While many of us have had a near-spiritual experience in thrift shops *, Medieval rich people often used clothing donations to pave their route to Heaven.
These ‘free’ donations of clothing were an incentive for poor people to attend their funerals. In theory, this banked up more prayers for their souls.
Plenty of Medieval wills say something like : “And money to purchase solid, well-constructed garments for the poor in the funeral procession, as long as they are gray.”
In the 1430s, London tanner Henry Barton willed:
Gowns and hoods of best Welsh gray cloth (de optimo panno roceto Wallensi) and linen vests to be distributed among the poor of Mildenhale, Staundon, and the City of London.
A funeral procession was meant to be a public spectacle. The more people attending the cortege, the better. The more times the church bells rang for the deceased, the higher his or her status.
Even where you were buried mattered. The places closest to the altar tended to be reserved for clerics and members of the elite. The more torches carried in the procession, and the bigger they were, the higher was the status of the deceased.
Clothing was often gifted to servants as a mark of largess and status. The will of Joan Buckland, widow, of Edcock who dies in 1462 leaves:
…all my other gowns and kirtles, that they be given to my women servants dweling with me and my departure. Also to the woman that is by me at the time of my departing… one gown furred with mink.
A 1459 bequest from York from widow Joan Cotyngham shows that even underwear might be passed down:
I also leave to Joan Day, a poor little woman staying in a certain maison-dieu, my russet gown lined with buckshin and a chemise of linen cloth.
Clothing could also get you buried appropriately.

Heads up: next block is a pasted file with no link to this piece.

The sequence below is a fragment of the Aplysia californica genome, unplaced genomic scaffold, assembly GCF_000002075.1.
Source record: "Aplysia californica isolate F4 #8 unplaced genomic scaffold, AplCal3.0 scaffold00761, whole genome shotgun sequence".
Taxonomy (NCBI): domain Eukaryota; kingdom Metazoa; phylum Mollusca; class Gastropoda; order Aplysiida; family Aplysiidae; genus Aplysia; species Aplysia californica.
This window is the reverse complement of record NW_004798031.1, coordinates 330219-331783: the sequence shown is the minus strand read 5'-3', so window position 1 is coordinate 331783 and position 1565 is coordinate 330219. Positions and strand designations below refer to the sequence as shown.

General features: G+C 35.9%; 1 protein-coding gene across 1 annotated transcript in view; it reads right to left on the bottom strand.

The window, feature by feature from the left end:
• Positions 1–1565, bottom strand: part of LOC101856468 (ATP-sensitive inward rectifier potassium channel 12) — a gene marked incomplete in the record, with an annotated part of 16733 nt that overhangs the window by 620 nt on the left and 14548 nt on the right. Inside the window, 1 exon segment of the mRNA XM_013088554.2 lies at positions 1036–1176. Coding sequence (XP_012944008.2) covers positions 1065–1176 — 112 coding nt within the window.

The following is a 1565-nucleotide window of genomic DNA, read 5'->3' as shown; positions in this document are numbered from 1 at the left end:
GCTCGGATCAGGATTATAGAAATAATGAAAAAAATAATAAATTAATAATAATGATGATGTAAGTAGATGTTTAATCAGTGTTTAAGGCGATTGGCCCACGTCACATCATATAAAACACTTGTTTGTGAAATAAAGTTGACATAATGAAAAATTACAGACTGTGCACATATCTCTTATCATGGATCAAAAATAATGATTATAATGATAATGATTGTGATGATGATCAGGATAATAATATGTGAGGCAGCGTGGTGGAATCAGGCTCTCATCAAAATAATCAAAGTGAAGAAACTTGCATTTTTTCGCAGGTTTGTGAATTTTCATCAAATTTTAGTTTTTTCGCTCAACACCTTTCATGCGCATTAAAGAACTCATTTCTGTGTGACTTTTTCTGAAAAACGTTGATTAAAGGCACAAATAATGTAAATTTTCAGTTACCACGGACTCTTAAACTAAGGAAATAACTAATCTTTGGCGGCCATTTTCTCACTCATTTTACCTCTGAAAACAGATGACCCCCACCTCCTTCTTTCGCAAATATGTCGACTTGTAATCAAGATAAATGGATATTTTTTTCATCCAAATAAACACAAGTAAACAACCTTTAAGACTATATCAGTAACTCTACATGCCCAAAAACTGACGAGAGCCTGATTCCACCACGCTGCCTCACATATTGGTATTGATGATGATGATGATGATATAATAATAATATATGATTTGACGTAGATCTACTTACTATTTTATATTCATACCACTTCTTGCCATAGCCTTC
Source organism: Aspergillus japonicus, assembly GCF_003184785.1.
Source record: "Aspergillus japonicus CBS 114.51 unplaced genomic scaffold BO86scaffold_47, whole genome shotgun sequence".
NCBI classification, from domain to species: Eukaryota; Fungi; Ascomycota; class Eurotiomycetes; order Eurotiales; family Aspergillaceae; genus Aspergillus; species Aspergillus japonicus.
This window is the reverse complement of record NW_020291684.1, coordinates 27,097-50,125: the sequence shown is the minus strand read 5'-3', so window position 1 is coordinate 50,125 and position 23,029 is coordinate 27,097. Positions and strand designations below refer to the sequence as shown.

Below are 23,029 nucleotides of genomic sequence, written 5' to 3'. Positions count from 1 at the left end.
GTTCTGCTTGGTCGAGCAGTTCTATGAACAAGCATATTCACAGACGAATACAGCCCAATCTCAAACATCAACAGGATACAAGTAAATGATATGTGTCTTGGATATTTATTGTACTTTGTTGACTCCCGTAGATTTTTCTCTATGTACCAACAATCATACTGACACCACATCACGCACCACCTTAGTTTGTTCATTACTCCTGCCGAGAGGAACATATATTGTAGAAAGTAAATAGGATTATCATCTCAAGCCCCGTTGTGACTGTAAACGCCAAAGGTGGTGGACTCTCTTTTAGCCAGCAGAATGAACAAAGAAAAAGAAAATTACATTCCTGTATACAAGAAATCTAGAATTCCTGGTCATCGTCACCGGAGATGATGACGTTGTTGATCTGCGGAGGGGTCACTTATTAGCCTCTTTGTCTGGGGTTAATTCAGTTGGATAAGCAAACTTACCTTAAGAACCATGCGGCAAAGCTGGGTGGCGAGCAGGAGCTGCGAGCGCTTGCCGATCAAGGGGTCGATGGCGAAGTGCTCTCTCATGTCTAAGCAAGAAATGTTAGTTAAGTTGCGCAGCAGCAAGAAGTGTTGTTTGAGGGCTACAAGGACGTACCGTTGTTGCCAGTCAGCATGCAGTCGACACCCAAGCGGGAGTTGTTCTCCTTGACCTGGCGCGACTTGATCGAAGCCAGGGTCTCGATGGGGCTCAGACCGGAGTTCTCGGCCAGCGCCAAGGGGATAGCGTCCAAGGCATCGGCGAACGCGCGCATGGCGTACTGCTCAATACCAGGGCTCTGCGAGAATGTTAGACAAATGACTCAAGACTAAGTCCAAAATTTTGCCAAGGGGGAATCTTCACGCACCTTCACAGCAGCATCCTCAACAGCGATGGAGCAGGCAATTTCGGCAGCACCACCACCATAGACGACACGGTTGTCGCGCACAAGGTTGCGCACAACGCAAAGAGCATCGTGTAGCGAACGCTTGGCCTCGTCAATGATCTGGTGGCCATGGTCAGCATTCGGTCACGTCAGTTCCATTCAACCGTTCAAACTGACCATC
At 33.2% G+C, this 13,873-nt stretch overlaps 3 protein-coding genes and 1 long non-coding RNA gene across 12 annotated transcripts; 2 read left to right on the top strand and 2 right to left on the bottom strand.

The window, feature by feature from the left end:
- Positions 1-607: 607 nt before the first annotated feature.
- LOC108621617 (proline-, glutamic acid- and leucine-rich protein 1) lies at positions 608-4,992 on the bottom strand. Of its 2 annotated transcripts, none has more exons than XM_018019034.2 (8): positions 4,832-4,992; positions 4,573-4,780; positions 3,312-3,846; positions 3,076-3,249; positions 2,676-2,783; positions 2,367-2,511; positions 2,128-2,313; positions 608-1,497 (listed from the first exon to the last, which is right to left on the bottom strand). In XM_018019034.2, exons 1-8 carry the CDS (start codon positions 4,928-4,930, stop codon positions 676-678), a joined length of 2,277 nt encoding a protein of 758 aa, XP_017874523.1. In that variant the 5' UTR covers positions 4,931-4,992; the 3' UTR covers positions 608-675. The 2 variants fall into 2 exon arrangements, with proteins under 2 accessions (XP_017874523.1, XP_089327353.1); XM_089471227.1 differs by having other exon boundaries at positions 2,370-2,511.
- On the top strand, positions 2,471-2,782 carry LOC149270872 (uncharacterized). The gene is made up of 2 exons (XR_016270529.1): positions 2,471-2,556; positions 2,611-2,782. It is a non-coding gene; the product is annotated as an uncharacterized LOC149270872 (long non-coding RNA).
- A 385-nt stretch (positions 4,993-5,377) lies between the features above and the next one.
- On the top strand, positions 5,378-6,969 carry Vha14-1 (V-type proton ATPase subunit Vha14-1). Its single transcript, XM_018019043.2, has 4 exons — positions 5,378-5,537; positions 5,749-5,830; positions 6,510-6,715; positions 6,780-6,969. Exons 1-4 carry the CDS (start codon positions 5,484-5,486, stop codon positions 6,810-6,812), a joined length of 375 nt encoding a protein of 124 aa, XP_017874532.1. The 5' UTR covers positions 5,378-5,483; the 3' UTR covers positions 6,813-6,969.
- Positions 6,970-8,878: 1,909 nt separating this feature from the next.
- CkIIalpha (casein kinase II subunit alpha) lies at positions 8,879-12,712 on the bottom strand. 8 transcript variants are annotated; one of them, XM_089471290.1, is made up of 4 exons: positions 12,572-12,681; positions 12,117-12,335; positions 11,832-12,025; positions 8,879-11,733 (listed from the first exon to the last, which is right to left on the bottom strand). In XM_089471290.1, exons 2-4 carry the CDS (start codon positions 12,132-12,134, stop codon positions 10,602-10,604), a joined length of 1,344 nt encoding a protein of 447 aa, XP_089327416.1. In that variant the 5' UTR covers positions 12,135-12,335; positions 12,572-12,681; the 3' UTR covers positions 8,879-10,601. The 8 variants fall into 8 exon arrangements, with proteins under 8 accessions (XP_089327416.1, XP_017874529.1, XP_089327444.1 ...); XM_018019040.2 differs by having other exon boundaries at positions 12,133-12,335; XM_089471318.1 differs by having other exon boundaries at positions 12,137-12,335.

A portion of the will of Isabel le Despenser, Countess of Warwick dictates that her:
“great head-dress with the rubies be sold for the highest price and delivered to the said abbot and the house of Tewkesbury so that they will not complain about my burial . . . Also I wish all my jewels and pearls to be sold to fulfill the terms of my will”
Unless said abbot and his monastery were cross dressers, this second-hand clothing was destined for Medieval Thrift Shopping.
The Subsidy of 1332 allowed households (presuming a married couple) a certain amount of items tax-free. They are:
- One dress/outfit for the woman and one for the man
- One shared bed
- “A ring and a chain of gold or silver” (wedding gifts, maybe?)
- “A girdle of silk that they use every day” (probably a belt)
- One shared drinking cup
Records of tax collection and duty collection on immigrants show that about 50% of Londoners failed to meet the minimum standard for taxation!
So poor Londoners were certainly had no choice but charity or Medieval Thrift shopping when their current outfit fell apart.
There were even rather perfect names for these second hand clothes dealers – fripperers in English, or rigattieri in Italian.
In fact, foreigners and foreign merchants came to Florence to stock up on old clothes.
The sumptuary legislation in the English Rolls of Parliament harrumphed that:
“grooms wear the apparel of craftsman, and craftsman wear the apparel of gentlemen, and gentlemen wear the apparel of esquires”
To the nobles’ horror and the commoners’ delight, the recycling of higher-status clothes made a person’s rank more intangible.
Medieval Thrift Shopping
When it comes to clothing, however, women in cities probably had one advantage over rural women in building a wardrobe: much greater access to secondhand clothing.
In multiconfessional cities, Jewish and Christian women would trade dresses (also breastfeeding duties!). Most likely, women within the same religious community would do so as well.
But also, many towns had numerous buyers and sellers of secondhand clothing, and of clothing made from secondhand fabric.
Perhaps some was “dodgy”?
A bit of doggerel verse, “London Lickpenny,” describes a man who loses his hood, later discovers it being sold at a market in Cornhill, but cannot afford to buy it back.
Secondhand clothing came from at least four sources :
- craftsmen who had a supply of wasted, old and substandard material
- aristocratic and ecclesiastical institutions
- upper class people who used pawnbrokers to dispose of goods after inheritance
- theft, as we’ve seen in unlucky “London Lickpenny”
*For me, it was an encounter with Abercrombie and Fitch jeans.